Fragments from the opera "Rural Honour" for the 160th anniversary of Pietro Mascagni

Italian opera composer Pietro Mascagni was born on December 7, 1863 in Livorno. After completing his musical studies at the Milan Conservatory, where his teacher was Amilcare Ponchielli* (1834-1886), Mascagni worked for several years as Kapellmeister and town music director in Cerignola. The composer gained fame when he wrote the opera “Rural Honour” (Cavalleria Rusticana), based on a play by Giovanni Verga (1840-1922). It was first staged at the Constanta theatre in Rome in 1890. "Rural Honour" became one of the greatest sensations in the history of opera and practically inaugurated Verismo, a movement in Italian dramatic music. Verismo intensively exploited those means of artistic language that created the effects of heightened dramatic expression, open, naked emotions, and contributed to the colourful embodiment of the everyday life of the urban and rural poor people. In order to create an atmosphere of condensed emotional states, Mascagni was the first in opera practice to use the so-called "aria of the scream" - with extremely liberated melodism down to shouts, with powerful unison duplication of the vocal part by the orchestra at the moment of the culmination.

After the success of “Rural Honour”, Mascagni was appointed director of the Lyceum of Music in Pesaro and then director of the National School of Music in Rome. In addition to “Rural Honour”, Mascagni composed 14 other operas and two operettas ("Friend Fritz", 1891; "William Ratcliff”, 1895; "Iris", 1898; "Masques", 1901 and others; the last one, "Nero", was written in 1935). The composer also wrote works for symphony orchestra, film music, and vocal scores. In 1900, Mascagni came to Russia with concerts and conversations about the state of contemporary opera and was received very warmly. He conducted The Sixth Symphony by Pyotr Tchaikovsky; the bandsmen said that Mascagni conducted as the composer himself once did.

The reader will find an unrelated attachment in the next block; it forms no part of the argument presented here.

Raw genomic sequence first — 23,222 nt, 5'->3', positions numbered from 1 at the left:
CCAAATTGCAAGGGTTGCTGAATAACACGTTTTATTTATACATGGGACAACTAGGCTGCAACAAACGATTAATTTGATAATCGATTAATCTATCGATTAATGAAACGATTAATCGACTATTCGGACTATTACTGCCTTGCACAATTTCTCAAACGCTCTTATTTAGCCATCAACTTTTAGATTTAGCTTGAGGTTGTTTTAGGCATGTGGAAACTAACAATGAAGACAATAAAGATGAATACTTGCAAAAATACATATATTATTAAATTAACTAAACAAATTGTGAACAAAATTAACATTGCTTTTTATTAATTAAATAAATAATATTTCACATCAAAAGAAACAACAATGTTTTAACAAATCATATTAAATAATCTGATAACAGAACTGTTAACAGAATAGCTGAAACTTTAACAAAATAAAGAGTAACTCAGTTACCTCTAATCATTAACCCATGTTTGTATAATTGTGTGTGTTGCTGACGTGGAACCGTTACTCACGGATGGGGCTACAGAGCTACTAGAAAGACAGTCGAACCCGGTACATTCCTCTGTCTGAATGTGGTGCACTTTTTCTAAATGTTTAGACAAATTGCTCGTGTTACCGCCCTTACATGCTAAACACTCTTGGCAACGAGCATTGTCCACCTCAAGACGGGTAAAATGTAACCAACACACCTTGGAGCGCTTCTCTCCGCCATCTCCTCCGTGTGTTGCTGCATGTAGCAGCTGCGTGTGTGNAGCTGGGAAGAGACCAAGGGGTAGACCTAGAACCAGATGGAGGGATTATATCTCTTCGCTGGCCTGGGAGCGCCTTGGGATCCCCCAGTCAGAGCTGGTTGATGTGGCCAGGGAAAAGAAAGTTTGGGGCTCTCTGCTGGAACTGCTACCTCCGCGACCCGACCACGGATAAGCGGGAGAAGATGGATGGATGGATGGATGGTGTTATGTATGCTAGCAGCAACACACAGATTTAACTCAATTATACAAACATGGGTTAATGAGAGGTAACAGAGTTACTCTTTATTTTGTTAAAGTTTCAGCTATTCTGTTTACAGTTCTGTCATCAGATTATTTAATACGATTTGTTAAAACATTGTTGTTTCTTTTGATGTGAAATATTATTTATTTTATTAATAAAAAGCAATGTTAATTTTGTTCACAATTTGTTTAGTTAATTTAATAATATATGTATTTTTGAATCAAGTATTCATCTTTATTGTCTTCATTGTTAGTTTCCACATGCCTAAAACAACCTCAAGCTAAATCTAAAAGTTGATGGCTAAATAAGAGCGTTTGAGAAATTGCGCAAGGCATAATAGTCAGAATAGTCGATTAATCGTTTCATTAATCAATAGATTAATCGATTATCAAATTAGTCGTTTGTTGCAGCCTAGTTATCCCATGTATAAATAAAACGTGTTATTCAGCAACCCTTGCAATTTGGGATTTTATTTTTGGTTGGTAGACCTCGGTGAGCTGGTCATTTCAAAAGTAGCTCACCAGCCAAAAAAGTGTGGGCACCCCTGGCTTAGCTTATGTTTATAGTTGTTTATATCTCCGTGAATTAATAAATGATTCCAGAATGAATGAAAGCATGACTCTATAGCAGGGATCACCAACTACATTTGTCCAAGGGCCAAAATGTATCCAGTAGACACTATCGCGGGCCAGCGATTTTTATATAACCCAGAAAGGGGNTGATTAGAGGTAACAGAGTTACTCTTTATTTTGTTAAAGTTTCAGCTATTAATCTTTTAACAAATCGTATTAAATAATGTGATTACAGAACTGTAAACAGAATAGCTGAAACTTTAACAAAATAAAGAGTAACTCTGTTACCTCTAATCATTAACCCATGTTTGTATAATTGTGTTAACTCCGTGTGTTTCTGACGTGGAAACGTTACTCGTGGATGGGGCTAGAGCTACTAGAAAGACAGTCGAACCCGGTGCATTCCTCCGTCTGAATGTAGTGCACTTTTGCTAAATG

Nevertheless, Mascagni failed to repeat the success of “Rural Honour”. The main reason for his failure, according to experts, was that the very development of romantic opera at the turn of the 19th and 20th centuries was already coming to an end. The effect of the novelty of verismo operas quickly passed, besides, Mascagni had a powerful competitor in this field -- Giacomo Puccini. They were constantly compared, and the comparisons were usually in favour of the latter.

During Mascagni's lifetime, the opera “Rural Honour” was performed 14,000 times in Italy alone - that's about 21 performances every month for 55 consecutive years. The opera is now performed more than 700 times a year on the world's stages. This stunning operatic masterpiece has been adapted more than once, but the most famous screen execution was the 1982 film opera directed by Italian director Franco Zeffirelli. The role of Santuzza in this film was played by the great Russian singer Elena Obraztsova.

The divine music of Pietro Mascagni from the opera "Rural Honour" is known, unwittingly, by millions of people thanks to the film "The Godfather-3" (Michael Corleone's son Anthony makes his debut as a singer in this very opera and all final dramatic the ups and downs of life in the film take place to the music of Mascagni). The final cry in the film, "They killed the girl Maria!" echoes the curtain line of the opera, "They killed Turiddu!” Memories and death of Michael Corleone are accompanied by an incredibly poignant Intermezzo from that opera.

Here is a musical selection of fragments from the composer's most famous opera. The selection, timed to coincide with the 160th anniversary of Pietro Mascagni, includes recordings from gramophone records and paper music rolls.

* Amilcare Ponchielli, composer of the opera La Gioconda, staged in St Petersburg in 1884